What shall we …do with this rejected and condemned people, the Jews?
First, to set fire to their synagogues or schools and to bury and cover with dirt whatever will not burn, so that no man will ever again see a stone or cinder of them.
Second, I advise that their houses also be razed and destroyed.
It is to (our) discredit that (we) have not exterminated the Jews.
Who made the above statements? a) Adolph Hitler b) Mrs. Fields c) Martin Luther
If you guessed Martin Luther, you’re correct. Amazing that the same man many call one of the greatest fathers of the Christian faith would spew forth such poison. And those statements are only the tip of the ice burg.
If you guessed Hitler, you were close. Hitler also called himself a Christian and referred to Jesus Christ as his Lord and Savior. He greatly admired Luther, calling him one of the greatest reformers.
The Nazi, Hans Hinkel gave credit to Luther’s acts and spiritual attitude for beginning the fight that the Nazi’s waged in their day.
So how could such disparity between Luther’s teaching and the heart of God come about? Was it a lack of knowing the scriptures? Hardly. Luther actually translated the Bible into the German language. Was it a lack of passion? He came against the Roman Catholic Church at great risk to his life.
Perhaps it was a sense of failure. What? The great reformer feeling like he failed? When Luther was younger he didn’t have the same animosity toward the Jews. He tried to win them to Christ and was unsuccessful, and through the years his resentment toward them grew. As he grew older he suffered from depression and mental anguish. He complained of being chained to too many responsibilities and sometimes despaired at his lack of spirituality. Most likely he had little success in seeing his follower’s lives changed, because he stated that being transformed was not important. He said the only thing that mattered was doctrine.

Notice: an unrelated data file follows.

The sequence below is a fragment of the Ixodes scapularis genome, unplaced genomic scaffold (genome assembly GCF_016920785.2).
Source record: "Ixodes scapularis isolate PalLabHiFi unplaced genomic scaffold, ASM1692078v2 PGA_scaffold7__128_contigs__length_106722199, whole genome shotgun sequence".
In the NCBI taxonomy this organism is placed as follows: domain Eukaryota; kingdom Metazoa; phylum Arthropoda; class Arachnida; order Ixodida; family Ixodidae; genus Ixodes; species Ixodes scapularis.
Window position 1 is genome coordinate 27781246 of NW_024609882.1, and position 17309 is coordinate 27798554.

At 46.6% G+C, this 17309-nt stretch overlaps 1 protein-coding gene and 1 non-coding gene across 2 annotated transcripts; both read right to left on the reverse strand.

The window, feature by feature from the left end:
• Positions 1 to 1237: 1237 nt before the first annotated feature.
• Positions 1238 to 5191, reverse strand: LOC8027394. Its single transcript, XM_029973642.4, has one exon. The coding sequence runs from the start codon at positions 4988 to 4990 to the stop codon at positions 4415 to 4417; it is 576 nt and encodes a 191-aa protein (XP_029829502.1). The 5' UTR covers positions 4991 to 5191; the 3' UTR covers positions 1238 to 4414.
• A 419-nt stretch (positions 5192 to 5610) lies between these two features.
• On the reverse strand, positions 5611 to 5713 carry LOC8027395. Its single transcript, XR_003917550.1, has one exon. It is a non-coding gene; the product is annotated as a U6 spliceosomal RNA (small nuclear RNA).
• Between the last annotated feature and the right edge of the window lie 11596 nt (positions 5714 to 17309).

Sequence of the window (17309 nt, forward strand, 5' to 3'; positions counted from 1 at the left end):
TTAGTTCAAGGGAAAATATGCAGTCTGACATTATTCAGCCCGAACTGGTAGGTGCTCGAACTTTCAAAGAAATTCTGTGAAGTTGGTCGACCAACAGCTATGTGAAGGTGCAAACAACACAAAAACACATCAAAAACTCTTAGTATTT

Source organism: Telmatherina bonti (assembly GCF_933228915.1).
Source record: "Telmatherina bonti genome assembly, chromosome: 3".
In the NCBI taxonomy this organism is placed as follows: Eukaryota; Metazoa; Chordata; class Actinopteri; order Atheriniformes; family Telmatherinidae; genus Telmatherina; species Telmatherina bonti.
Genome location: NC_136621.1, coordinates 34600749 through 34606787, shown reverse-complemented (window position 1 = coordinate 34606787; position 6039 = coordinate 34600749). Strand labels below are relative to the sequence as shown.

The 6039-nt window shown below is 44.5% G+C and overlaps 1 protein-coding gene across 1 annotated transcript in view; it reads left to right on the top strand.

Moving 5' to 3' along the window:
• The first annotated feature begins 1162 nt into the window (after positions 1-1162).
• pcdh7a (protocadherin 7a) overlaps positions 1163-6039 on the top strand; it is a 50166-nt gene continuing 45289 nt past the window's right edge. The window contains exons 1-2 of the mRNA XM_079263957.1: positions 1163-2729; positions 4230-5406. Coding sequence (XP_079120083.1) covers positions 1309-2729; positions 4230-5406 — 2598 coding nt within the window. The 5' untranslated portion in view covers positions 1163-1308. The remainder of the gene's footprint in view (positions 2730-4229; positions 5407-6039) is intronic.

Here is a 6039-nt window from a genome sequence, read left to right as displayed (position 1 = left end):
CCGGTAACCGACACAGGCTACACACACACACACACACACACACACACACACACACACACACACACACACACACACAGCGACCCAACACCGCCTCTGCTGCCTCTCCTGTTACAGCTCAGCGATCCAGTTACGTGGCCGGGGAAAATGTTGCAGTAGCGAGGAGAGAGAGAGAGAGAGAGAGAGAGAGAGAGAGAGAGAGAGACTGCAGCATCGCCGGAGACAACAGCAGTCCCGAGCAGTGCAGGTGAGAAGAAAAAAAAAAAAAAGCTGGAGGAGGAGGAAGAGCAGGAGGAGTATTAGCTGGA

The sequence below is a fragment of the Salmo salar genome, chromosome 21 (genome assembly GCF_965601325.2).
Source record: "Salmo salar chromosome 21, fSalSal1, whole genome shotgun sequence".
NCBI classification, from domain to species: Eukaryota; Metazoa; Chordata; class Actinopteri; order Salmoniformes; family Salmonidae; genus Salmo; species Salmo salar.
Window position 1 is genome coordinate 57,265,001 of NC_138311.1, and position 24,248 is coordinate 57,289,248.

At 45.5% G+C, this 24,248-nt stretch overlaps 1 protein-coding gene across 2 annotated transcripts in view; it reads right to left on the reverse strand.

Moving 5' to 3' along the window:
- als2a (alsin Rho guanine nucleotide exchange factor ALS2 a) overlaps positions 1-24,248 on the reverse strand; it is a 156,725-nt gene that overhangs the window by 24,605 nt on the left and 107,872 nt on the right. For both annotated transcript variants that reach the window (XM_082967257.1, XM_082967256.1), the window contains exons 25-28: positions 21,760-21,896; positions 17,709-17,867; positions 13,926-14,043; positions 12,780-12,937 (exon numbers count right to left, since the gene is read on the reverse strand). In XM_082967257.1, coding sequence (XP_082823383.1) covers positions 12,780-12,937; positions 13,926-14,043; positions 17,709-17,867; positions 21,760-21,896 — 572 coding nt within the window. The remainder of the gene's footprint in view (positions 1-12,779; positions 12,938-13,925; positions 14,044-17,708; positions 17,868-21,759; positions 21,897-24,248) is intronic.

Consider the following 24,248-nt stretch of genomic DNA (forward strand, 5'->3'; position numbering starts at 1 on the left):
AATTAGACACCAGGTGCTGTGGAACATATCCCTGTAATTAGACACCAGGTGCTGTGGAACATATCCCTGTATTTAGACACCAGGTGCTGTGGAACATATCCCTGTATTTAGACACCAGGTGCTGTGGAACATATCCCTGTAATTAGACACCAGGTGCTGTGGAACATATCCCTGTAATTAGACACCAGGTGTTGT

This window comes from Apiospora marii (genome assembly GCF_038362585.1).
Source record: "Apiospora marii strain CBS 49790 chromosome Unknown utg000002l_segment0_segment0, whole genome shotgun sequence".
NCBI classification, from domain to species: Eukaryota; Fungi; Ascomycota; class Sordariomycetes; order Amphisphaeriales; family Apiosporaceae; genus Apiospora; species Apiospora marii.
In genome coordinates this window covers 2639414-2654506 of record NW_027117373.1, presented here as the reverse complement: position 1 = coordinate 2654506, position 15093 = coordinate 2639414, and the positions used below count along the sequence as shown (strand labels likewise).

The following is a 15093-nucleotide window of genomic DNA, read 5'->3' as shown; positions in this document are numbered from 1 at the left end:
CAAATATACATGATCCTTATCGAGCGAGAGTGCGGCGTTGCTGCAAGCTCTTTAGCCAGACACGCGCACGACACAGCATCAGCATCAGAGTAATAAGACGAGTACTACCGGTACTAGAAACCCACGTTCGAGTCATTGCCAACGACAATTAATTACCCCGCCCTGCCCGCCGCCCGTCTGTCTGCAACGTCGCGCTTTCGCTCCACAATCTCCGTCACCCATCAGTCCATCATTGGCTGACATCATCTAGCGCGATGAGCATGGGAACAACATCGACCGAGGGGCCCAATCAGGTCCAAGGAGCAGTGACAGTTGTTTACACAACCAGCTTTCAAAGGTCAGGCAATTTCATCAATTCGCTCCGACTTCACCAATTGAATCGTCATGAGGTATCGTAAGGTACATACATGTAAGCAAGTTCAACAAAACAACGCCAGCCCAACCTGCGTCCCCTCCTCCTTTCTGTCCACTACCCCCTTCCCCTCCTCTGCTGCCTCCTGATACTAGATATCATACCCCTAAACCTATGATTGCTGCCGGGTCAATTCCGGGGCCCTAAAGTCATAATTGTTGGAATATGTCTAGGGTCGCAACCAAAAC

It’s not my intention to enrage those who may revere Luther for bringing to light the truth of justification through faith, but to point out some ideological roots of modern day Evangelical Christianity. Religion is built on influential individuals, performance, false expectations, obligation and adherence to an intellectual understanding of doctrine. Life in God is built on Jesus Christ, his finished work, hope that doesn’t disappoint, fruit bearing love and living by his faith.
Here are a couple questions. Do you think what is commonly taught as church history actually deals with the roots of our faith? If not, what does it cover? Do you think the identity of today’s average Christian is based on the beliefs that have been handed down through the centuries by influential historical figures or on their personal relationship with Christ?